The North Devon UNESCO Biosphere Reserve is offering grants and advice to farmers in North Devon’s Taw Torridge estuary through the Estuary Project, to help reduce diffuse pollution from agriculture and prevent the risk of flooding.
Pollution in the wetland areas of the North Devon Biosphere is largely caused by run-off from lightly contaminated concrete, farm tracks, machinery washing, animal handling and roof drainage. The Project is supporting various techniques to reduce such pollution, including swales, sediment ponds and constructed wetlands.
The North Devon Biosphere website states:
“Depending on the nature of the wastewater, designs will vary in complexity from those you can easily create yourself, to something which requires more technical support, which is available from the project.”
Some areas of the Taw estuary are already listed as nitrate vulnerable zones and subject to regulation and restriction that limit the risk of diffuse pollution. The grants, which are available to landowners and farmers will therefore help prevent prosecution for polluting the estuary, as well as improve water quality, reduce flooding and increase wildlife on farmland and in the estuary.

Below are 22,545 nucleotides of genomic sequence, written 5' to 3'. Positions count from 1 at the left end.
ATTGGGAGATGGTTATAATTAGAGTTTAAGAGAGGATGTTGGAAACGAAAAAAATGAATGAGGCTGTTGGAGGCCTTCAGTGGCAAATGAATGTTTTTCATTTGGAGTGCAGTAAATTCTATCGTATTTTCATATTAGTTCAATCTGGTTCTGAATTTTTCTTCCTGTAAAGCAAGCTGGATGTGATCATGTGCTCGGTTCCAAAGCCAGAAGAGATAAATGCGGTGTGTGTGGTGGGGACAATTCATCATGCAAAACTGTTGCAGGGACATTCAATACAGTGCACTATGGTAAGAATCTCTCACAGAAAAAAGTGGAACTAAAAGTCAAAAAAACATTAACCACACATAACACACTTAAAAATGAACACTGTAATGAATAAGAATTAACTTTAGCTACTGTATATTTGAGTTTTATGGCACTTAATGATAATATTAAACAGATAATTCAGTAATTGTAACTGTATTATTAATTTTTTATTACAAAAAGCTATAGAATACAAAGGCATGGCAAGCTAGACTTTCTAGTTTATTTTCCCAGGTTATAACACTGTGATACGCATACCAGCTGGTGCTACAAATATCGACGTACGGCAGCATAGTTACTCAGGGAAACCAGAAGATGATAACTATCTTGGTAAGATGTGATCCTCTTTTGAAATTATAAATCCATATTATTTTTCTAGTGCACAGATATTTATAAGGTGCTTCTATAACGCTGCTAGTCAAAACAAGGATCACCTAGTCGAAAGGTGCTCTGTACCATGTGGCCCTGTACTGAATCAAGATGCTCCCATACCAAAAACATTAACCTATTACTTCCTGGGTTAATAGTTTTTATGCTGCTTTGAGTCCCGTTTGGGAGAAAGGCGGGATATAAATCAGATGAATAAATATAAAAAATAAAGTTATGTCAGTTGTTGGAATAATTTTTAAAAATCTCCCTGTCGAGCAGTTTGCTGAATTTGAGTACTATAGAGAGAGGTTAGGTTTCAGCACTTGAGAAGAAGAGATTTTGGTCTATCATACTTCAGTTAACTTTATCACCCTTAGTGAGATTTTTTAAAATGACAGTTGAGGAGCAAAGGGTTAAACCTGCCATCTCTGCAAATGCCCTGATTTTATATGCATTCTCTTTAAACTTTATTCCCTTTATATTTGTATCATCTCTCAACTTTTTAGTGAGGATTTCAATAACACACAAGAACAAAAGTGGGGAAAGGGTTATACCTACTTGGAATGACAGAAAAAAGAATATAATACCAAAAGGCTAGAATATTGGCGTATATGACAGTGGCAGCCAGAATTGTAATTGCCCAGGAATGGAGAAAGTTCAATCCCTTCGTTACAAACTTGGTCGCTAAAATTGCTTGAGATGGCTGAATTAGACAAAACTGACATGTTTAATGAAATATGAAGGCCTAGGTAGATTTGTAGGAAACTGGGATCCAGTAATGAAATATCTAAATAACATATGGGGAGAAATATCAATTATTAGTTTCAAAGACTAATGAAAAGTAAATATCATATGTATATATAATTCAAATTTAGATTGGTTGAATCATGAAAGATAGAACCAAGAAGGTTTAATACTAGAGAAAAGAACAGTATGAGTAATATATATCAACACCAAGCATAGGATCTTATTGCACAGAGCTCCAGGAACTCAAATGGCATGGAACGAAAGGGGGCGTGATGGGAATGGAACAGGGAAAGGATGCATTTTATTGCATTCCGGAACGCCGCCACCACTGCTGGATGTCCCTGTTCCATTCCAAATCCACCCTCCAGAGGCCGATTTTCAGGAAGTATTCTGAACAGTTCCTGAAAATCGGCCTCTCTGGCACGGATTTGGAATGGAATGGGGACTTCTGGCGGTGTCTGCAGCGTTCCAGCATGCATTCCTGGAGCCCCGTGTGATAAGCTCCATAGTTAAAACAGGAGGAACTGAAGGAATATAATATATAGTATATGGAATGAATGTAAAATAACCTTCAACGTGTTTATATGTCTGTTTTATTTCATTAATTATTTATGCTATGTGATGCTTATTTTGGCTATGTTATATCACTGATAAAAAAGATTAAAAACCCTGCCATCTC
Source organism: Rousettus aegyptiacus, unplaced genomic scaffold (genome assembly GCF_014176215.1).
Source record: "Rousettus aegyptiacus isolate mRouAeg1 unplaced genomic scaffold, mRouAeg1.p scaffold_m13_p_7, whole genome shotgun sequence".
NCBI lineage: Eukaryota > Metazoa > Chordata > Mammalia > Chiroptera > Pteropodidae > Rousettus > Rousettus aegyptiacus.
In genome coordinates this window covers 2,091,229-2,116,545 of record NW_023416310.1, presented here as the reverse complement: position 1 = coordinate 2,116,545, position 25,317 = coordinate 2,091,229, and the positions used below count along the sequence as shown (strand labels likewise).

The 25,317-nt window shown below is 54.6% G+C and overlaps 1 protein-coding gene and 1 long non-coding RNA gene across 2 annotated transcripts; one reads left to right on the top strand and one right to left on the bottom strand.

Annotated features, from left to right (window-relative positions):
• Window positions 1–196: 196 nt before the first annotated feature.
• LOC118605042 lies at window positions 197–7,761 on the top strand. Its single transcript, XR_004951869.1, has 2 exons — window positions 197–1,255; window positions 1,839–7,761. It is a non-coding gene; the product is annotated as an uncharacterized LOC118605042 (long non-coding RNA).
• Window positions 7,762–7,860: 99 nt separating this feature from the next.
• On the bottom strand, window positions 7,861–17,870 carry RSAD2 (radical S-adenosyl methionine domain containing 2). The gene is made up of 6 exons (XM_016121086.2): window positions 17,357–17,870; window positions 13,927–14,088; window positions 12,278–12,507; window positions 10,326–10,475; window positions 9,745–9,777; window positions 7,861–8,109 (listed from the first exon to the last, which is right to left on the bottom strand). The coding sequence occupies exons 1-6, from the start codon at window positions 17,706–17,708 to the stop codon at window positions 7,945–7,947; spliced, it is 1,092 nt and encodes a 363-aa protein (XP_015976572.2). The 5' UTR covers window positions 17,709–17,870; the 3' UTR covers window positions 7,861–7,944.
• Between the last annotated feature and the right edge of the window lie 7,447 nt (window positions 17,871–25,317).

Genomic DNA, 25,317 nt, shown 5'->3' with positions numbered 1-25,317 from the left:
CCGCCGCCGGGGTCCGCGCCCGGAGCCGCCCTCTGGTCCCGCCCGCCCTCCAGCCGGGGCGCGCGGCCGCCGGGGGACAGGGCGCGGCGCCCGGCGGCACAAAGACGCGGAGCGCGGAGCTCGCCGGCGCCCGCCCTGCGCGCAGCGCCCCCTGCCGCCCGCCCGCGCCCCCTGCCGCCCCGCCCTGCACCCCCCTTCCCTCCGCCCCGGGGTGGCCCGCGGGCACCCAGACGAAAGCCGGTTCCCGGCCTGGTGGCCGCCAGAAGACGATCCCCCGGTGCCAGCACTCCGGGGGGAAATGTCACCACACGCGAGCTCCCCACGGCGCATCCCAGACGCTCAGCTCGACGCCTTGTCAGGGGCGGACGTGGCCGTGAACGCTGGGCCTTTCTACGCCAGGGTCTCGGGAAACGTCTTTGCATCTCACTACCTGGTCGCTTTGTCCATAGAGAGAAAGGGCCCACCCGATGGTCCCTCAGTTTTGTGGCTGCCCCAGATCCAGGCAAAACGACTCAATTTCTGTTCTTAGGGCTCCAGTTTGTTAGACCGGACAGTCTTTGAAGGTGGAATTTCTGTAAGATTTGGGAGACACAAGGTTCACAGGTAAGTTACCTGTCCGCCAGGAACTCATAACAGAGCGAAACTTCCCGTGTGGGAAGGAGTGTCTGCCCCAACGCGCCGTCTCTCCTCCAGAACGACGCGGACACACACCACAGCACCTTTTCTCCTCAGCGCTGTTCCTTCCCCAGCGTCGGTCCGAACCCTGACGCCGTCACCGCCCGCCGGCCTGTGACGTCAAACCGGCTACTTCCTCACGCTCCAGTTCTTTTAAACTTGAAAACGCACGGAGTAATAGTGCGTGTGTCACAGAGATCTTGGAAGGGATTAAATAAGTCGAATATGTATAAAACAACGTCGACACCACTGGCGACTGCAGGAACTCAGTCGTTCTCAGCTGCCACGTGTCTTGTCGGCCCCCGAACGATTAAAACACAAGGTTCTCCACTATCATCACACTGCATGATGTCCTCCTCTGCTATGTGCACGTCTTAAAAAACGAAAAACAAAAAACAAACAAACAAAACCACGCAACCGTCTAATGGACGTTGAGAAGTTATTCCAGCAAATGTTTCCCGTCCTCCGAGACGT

Tom Hynes, Biodiversity officer for the UNESCO North Devon Biosphere said:
“We are keen to work with farmers who are interested in looking at potentially radical solutions to the problem of diffuse pollution from agriculture.
Work that the estuary project can fund includes wide buffer strips, stock exclusion from rivers, larger swales and wetlands, leaky dams, riverside woodland planting and pond profiling to increase natural UV interception”.
Funding for work is offered at 50% of a standard cost to help improve the water quality in the area. This is vital, not just for biodiversity in North Devon, but for its local economy as well, with recreational water activities estimated to be worth around £58 million each year.
The grants are available through the team operating the North Devon Biosphere project in collaboration with the Environment Agency.
For more information and free technical advice about the grants, all prospective applicants are invited to contact Kate Weld from the North Devon Biosphere Reserve.